Searching over 5,500,000 cases.

Buy This Entire Record For $7.95

Download the entire decision to receive the complete text, official citation,
docket number, dissents and concurrences, and footnotes for this case.

Learn more about what you receive with purchase of this case.

Pederson''s Fryer Farms Inc. v. Transamerica Insurance Co.

September 6, 1996


Superior Court of Pierce County. Superior Court Docket No. 93-2-00497-0. Date Filed In Superior Court: December 17, 1993. Superior Court Judge Signing: Thomas Felnagle.

Written By: Turner, J. Concurred IN By: Houghton, A.c.j., Bridgewater, J.

The opinion of the court was delivered by: Turner

TURNER, J. -- In this declaratory judgment action, the jury returned a verdict in favor of Pederson's for the cost of cleaning up contamination caused by an underground gasoline storage tank. On appeal, the insurer argues that the trial court erred in denying its motion for a directed verdict, in instructing the jury, in failing to reduce the verdict, in awarding prejudgment interest, and in denying a motion to vacate an attorney fees award in favor of the insured. Transamerica failed to convince the jury that Pederson's actions caused it actual and substantial prejudice. Giving great deference to the jury's role as the finder of fact, we affirm.


Pederson's Fryer Farms, Inc., (Pederson's) commenced this declaratory judgment action against Transamerica Insurance Company (Transamerica). Pederson's sought to recover expenses for cleaning up contamination from an underground gasoline storage tank. The tank was on Pederson's property when Pederson's purchased it in 1981. A few of Pederson's employees testified that Pederson's used the tank for four to six months during 1981- 1982. During that time, gasoline was disappearing from the tank.

In 1989, Pederson's received notice from the Department of Ecology (DOE) that all underground storage tanks must either be certified or removed. Pederson's elected to remove the fuel tank. When the tank was removed, Pederson's discovered that the bottom had holes in it. Pederson's informed DOE of the leak and hired a contractor to remove the contaminated soil. The contractor hired PLSA Engineering & Surveying (PLSA) to evaluate the contamination and assist in the cleanup. The PLSA engineer, Brad Card, determined the soil was contaminated by aged gasoline.

Pederson's worked with DOE to establish a cleanup plan and understood from their communications that it was obligated to clean up the contamination. During excavation of the contaminated soil, engineer Card discovered that groundwater had also been contaminated.

In April 1991, engineer Card reported that the cleanup was complete. By letter dated April 9, 1991, Pederson's notified Transamerica of its claim for the cleanup costs. Transamerica had issued general liability policies to Pederson's covering the years 1981 to 1985. Pederson's claimed that the groundwater was contaminated and gasoline had migrated from the tank to adjoining property during the policy period.

After investigating information provided by Pederson's, Transamerica denied coverage. Pederson's threatened to sue its insurers. Two other insurers settled with Pederson's for approximately $32,000. Pederson's subsequently sued Transamerica to recover costs expended in the cleanup. The jury rendered a verdict in favor of Pederson's. Transamerica appeals, contending that the trial court erred in many respects.


Denial of Motion for Directed Verdict At the close of Pederson's case, Transamerica moved for a directed verdict, which was denied. Transamerica argues that it was entitled to a directed verdict on two grounds. First, it asserts that Pederson's failed to comply with coverage terms. Second, Transamerica claims that Pederson's failed to show that property damage was covered by the policy.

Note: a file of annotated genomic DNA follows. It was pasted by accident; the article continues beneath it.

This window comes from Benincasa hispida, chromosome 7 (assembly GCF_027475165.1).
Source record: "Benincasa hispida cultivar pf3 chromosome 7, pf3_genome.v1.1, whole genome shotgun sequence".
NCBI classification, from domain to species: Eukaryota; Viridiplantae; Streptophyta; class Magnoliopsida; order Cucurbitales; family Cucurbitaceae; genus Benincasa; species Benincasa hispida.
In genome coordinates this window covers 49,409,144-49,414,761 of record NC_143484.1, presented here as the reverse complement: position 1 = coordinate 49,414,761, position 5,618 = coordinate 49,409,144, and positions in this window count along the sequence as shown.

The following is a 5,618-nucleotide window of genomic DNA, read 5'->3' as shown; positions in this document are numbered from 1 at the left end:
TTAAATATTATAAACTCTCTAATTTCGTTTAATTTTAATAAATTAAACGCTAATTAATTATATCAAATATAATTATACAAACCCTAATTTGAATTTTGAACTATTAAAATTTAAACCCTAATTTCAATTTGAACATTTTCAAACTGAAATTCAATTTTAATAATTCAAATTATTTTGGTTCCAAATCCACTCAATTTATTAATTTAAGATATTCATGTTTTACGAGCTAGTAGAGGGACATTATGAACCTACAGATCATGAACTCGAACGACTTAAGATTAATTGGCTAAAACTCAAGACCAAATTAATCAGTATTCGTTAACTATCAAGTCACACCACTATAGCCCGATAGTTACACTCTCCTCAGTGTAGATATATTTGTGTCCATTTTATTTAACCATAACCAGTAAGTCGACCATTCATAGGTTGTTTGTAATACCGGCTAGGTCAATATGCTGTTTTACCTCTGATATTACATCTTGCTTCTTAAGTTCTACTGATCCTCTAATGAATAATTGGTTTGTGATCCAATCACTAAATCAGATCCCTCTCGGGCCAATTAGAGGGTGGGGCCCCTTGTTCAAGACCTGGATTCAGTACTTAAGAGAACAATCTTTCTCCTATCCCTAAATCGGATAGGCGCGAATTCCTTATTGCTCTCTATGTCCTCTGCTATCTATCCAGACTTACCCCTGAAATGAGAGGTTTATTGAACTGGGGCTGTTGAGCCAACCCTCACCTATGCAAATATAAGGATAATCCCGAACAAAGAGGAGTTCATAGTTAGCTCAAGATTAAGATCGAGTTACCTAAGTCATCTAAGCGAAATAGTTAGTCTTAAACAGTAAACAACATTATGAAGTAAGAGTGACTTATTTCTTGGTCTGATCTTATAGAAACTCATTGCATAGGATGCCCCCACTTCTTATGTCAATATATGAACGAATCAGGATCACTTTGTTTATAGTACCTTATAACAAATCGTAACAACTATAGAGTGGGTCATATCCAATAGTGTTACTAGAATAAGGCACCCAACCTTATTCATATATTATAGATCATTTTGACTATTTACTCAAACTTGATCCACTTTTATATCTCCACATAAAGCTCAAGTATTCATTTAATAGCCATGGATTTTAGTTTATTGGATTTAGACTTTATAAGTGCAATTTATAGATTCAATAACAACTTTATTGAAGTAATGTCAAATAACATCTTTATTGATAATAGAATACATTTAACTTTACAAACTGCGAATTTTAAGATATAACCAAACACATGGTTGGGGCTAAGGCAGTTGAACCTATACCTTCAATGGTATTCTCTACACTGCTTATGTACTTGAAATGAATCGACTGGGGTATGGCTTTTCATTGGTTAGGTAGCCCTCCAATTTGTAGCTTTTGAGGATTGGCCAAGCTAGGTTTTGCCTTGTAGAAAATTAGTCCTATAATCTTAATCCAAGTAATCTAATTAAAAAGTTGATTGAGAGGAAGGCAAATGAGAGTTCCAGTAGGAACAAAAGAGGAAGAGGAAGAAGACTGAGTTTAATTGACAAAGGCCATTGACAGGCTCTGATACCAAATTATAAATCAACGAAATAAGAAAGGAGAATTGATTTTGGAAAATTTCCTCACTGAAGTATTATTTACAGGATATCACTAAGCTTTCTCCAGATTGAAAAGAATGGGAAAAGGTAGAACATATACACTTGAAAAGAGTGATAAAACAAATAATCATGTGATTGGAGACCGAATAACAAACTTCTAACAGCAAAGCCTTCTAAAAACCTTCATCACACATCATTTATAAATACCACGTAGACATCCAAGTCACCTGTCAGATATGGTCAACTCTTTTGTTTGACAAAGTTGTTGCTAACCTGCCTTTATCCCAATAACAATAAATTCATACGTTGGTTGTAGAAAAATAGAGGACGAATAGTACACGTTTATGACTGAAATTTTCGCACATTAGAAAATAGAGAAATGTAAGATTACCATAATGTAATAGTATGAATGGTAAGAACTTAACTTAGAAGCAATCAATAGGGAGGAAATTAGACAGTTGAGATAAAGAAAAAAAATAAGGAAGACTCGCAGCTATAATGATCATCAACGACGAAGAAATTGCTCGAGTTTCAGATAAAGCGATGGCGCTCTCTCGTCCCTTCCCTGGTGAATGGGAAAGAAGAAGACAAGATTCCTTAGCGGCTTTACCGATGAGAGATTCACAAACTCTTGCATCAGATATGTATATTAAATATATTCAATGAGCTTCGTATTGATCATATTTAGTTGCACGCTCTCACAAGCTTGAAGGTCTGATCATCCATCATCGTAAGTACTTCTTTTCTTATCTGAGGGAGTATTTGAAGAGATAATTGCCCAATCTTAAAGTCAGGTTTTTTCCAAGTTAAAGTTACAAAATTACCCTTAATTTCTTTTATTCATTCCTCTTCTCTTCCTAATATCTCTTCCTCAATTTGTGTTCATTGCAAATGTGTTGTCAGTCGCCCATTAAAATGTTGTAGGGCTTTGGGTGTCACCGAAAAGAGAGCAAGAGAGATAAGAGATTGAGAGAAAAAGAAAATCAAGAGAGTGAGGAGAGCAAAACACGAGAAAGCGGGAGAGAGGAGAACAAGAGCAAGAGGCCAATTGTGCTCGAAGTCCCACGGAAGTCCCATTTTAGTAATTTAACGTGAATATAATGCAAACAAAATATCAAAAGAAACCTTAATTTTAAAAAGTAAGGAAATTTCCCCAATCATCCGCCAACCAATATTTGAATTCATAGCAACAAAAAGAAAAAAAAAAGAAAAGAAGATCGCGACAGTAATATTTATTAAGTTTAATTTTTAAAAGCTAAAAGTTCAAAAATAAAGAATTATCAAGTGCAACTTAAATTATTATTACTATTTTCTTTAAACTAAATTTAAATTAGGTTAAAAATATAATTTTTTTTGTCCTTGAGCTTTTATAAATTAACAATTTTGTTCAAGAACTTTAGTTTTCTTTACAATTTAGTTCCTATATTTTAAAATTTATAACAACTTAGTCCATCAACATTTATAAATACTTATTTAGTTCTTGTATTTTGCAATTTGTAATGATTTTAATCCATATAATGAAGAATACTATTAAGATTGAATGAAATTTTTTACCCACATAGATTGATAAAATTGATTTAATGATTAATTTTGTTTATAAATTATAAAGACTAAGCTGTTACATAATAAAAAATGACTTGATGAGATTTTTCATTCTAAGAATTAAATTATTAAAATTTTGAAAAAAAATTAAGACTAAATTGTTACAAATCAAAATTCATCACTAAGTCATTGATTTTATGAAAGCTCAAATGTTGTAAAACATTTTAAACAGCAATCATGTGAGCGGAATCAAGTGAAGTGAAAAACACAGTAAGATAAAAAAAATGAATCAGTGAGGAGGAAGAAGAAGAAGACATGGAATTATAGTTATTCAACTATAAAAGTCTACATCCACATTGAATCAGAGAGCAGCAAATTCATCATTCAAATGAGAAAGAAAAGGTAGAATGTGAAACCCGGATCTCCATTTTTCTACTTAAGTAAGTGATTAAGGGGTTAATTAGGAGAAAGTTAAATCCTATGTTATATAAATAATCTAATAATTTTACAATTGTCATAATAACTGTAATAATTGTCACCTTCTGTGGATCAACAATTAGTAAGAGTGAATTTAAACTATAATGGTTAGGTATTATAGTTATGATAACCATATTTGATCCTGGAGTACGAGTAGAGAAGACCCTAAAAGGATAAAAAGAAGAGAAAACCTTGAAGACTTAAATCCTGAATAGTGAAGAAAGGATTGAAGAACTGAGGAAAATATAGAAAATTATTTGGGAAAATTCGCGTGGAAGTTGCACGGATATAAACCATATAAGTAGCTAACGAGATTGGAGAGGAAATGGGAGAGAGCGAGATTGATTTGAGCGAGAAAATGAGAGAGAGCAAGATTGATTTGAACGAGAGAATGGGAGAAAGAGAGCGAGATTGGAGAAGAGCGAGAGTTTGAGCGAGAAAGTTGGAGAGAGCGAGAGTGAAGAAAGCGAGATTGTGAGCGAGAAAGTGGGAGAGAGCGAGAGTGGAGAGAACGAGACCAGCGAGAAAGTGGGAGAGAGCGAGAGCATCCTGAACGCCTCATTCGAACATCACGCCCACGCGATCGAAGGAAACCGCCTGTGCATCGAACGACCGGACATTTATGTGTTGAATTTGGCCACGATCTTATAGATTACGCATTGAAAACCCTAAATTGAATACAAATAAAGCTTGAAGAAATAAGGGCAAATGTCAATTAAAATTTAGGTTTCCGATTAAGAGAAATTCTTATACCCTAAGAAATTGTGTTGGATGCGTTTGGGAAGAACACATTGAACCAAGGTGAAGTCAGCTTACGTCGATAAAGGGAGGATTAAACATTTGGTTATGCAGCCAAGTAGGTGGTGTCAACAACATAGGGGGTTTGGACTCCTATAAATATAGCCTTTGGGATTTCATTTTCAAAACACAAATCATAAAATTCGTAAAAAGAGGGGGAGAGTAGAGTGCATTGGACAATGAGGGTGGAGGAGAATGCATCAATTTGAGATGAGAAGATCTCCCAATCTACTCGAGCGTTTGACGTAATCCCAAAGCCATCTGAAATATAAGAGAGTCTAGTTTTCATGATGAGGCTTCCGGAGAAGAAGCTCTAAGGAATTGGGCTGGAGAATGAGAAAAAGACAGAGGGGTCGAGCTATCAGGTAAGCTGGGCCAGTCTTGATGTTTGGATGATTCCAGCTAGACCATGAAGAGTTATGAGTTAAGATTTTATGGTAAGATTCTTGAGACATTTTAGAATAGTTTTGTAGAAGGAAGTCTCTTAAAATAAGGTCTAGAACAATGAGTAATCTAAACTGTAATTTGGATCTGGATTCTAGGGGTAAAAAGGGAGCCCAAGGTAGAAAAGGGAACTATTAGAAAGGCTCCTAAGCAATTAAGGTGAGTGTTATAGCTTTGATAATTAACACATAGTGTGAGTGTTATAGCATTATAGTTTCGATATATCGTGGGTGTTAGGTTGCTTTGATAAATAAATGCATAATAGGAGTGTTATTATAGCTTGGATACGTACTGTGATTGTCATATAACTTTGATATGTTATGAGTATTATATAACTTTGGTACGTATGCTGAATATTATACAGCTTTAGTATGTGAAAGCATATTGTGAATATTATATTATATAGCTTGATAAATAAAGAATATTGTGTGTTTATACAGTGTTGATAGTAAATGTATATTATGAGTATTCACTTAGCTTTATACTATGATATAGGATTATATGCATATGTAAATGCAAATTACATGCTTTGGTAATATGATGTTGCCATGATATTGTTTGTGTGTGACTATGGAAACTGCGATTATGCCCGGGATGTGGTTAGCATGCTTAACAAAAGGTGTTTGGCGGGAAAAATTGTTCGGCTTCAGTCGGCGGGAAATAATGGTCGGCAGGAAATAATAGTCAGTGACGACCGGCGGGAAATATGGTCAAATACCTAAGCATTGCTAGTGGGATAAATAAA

In reviewing a denial of a motion for directed verdict, this court employs the same standard as the trial court. Peterson v. Littlejohn, 56 Wash. App. 1, 8, 781 P.2d 1329 (1989).

A directed verdict . . . is appropriate if, when viewing the material evidence most favorable to the nonmoving party, the court can say, as a matter of law, that there is no substantial evidence or reasonable inferences to sustain a verdict for the nonmoving party. . . .

The inquiry on appeal is limited to whether the evidence presented was sufficient to sustain the jury's verdict.

Industrial Indem. Co. of the Northwest, Inc. v. Kallevig, 114 Wash. 2d 907, 915-16, 792 P.2d 520 (1990).

A. Prejudice as a Matter of Law

Transamerica claims that Pederson's breached the insurance contract by: (1) failing to notify Transamerica of an occurrence as soon as practical; (2) making voluntary payments for cleanup of the contamination; (3) destroying physical evidence of the contamination; and (4) failing to assert defenses to the obligation to clean up the contamination. Transamerica asserts that Pederson's breaches prejudiced it to such an extent that its duty to pay insurance proceeds was discharged.

Even where an insured breaches the insurance contract, the insurer is not relieved of its duty to pay unless it can prove actual and substantial prejudice caused by the insured. See, e.g., Oregon Auto. Ins. Co. v. Salzberg, 85 Wash. 2d 372, 376-77, 535 P.2d 816 (1975); Pulse v. Northwest Farm Bureau Ins. Co., 18 Wash. App. 59, 60-61, 566 P.2d 577, review denied, 89 Wash. 2d 1011 (1977), and cases cited therein. Whether an insured breached its obligations under the insurance contract and whether the insurer was prejudiced thereby are factual determinations to be resolved by the trier of fact. Salzberg, 85 Wash. 2d at 377; Felice v. St. Paul Fire & Marine Ins. Co., 42 Wash. App. 352, 358, 711 P.2d 1066 (1985), review denied, 105 Wash. 2d 1014 (1986); Pulse, 18 Wash. App. at 62. Prejudice is presumed only in extreme cases. Salzberg, 85 Wash. 2d 372, 535 P.2d 816; Felice, 42 Wash. App. 352, 711 P.2d 1066; Pulse, 18 Wash. App. at 62. For example, in Thompson v. Grange Ins. Ass'n, 34 Wash. App. 151, 660 P.2d 307, review denied, 99 Wash. 2d 1011 (1983), the policy required notice of a claim to be given "as soon as practical." The plaintiffs did not notify the insurer of its claim for almost five years. Nevertheless, this court affirmed a finding that Grange was not prejudiced by Thompson's delay, stating: "Despite the statute of limitation now barring the pursuit of any claim against the tortfeasor, Grange never demonstrated that such person had any assets it might have recovered." Thompson, 34 Wash. App. at 163-64. Because Grange failed to establish actual prejudice, it was obligated to pay the insurance proceeds.